How many of us are like Charlie?  Blinded by disappointment, pain and suffering we cannot see what a gift life is, especially not our life.  You may be tempted to think that to yourself, “Well, that’s fine for someone who had a near-death experience and survived it, but I wasn’t given a second chance at life.  I wasn’t even given a good first chance at life.”  Then I would say this applies exactly to you.  You are just like Charlie, not recognizing at all the miracle that your life is.  In fact, we are all ignorant of the multitude of close calls and near-death experiences that daily surround our existence.  And worse, the ones we are vaguely aware of, we don’t truly recognize for what they are.  Like Charlie, we focus on what we lost and not what we are given.  How might our lives be transformed if only we lived with a heightened (much more an accurate) awareness of the innumerable miracles which have spared our lives over and over again?  How might they be transformed if we could focus on what we are given, and let go of what we have lost?  What gratitude we would have!  What zest for life! What zeal to live with purpose! 

The paramedic asks Charlie why he was given a second chance.  The truth is, we are all given a second chance, and a third, and a fourth…whether we recognize it or not.  We ought to be asking ourselves the same question – Why us?  Why me?  That question implies two key things:  1. There is a higher power which chose to give that second chance.  2.  We are responsible to that power.  Charlie was being irresponsible.  It’s like in some cultures where, if someone saves your life, then you are now in their debt.  (That happened in The Count of Monte Cristo with James Caviezel and in Robin Hood – with Kevin Costner and Morgan Freeman.)  You are responsible to them, indebted to them.  We ought to have that same sense of indebtedness and responsibility to our maker, our savior.  He gave us life.  He offers us eternal life.  And He is ever saving our mortal lives.  If you consider that last category only once (when really it is incalculable), then we are thrice indebted to Him. 

The paramedic didn’t just say that Charlie should feel indebted for his second chance at life.  He said something so much more wonderful.  He reminded Charlie that God doesn’t just show off for nothing.  He didn’t save Charlie’s life thoughtlessly.  No, God gave Charlie a gift, one that had purpose.  It’s bigger than that though; God has a purpose for every life he creates—from the very beginning.  Not only that, but God shows off with every creation.  We are all fearfully and wonderfully made.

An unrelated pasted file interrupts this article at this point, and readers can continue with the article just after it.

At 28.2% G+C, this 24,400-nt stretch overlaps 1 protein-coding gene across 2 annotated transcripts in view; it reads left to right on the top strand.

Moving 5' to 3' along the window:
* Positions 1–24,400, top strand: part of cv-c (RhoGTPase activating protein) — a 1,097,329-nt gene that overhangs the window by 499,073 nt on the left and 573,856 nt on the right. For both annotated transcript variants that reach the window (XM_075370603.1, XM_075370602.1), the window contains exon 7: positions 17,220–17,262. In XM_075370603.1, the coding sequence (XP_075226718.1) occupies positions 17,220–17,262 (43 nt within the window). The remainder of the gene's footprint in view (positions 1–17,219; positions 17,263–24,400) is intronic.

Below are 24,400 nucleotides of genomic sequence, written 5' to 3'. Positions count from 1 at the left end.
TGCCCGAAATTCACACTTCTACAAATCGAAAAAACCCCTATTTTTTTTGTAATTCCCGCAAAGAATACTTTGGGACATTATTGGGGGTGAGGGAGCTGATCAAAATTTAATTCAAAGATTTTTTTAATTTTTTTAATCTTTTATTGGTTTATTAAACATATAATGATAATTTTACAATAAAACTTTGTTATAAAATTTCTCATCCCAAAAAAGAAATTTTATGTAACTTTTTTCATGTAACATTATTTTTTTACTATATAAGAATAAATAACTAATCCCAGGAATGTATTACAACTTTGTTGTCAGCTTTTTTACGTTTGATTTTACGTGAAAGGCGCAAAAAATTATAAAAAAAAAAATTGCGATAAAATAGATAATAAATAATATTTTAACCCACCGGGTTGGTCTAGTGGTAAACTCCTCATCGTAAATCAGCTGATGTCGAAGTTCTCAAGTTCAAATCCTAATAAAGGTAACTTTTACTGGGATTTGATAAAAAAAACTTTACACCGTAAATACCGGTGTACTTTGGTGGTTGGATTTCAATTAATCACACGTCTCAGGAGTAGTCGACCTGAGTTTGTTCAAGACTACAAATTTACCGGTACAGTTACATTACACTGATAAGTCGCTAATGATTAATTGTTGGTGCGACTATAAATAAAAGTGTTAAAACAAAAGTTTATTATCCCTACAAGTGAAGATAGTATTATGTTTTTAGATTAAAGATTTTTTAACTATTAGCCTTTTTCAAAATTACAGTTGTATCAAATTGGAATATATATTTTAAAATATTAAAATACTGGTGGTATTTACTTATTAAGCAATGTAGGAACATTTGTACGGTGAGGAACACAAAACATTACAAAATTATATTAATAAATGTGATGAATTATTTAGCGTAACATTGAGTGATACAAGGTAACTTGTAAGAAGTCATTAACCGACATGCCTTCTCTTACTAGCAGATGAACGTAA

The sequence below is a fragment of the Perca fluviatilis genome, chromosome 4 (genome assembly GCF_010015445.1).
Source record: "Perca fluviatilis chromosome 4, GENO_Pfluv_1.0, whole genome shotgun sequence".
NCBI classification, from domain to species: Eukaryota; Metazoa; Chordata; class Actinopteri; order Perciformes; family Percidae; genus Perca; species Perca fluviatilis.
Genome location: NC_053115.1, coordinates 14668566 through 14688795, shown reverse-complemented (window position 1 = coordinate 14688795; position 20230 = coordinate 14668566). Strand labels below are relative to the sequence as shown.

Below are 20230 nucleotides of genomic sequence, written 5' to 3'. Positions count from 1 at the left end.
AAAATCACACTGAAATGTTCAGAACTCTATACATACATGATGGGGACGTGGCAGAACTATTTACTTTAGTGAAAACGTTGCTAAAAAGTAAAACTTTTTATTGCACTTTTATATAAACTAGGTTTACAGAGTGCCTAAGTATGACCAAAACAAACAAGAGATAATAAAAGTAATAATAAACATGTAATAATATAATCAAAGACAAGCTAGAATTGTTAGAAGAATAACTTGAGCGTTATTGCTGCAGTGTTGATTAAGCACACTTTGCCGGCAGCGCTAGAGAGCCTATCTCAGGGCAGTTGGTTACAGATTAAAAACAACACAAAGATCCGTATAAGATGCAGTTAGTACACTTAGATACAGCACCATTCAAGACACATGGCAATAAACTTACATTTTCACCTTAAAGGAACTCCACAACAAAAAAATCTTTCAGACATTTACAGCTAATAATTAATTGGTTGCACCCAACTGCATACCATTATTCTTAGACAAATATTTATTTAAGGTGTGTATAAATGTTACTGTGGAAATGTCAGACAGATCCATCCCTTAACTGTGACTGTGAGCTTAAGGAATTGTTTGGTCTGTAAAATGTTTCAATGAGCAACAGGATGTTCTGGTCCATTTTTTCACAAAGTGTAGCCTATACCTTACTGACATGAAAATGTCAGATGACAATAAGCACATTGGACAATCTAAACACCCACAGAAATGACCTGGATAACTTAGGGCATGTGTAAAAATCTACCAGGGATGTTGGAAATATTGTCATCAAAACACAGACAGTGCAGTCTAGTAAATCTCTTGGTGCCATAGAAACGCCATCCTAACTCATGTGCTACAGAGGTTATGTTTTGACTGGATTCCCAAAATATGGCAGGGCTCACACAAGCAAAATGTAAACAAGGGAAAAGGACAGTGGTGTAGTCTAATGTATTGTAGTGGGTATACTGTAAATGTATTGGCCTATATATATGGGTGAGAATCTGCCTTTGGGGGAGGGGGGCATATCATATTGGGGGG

When these truths finally began to sink in, Charlie was finally able to look forward, to live forward.  Not only did he live, but he made a difference.  He did something meaningful with his life, he saved someone else’s.  We ought to be the same.  When we begin to grasp that God showed off when he made us, and that he gave us life, and keeps giving us life, when we grasp that we have been given a gift and feel a sense of responsibility and indebtedness for that gift, when we truly grasp that our lives have a purpose – it should be transformational for us too.  And just like Charlie, we ought to find ourselves saving lives.  No matter what course we take, we ought to be giving life to others by pointing them to the God to whom they also owe everything.

Questions for Discussion:

  • Which point in Charlie’s story do you find is most like where you are at at this point in your life?
  • What disappointments have you faced?  Did your dream crash or was it a slow process? 
  • Do you struggle with guilt?  Is it a false sense of guilt, or a healthy guilt which brings you to Jesus?
  • When the future you planned on doesn’t quit turn out that way, do you adjust and plan for a new future?  Or do you focus on the past and what might have been, or in your opinion should have been?
  • When you are tempted to focus on the past, what form does that take for you?  How do you preserve the past (or your past dreams) and avoid the future?
  • Have you had any near-death experiences that you are aware of?  If so, how did that affect you?
  • Do you think that living with a heightened awareness of how “lucky” you are to be alive would affect your sense of gratitude and purpose?
  • Do you feel like God showed off when he made you?  Or, would you say as the man said about his blind date, “I’m sure she was some of God’s handiwork, but she wasn’t one of his masterpieces.”
  • Do you believe that there is a higher power who created you and to whom you are responsible and indebted?
  • Do you have a sense of purpose in your life?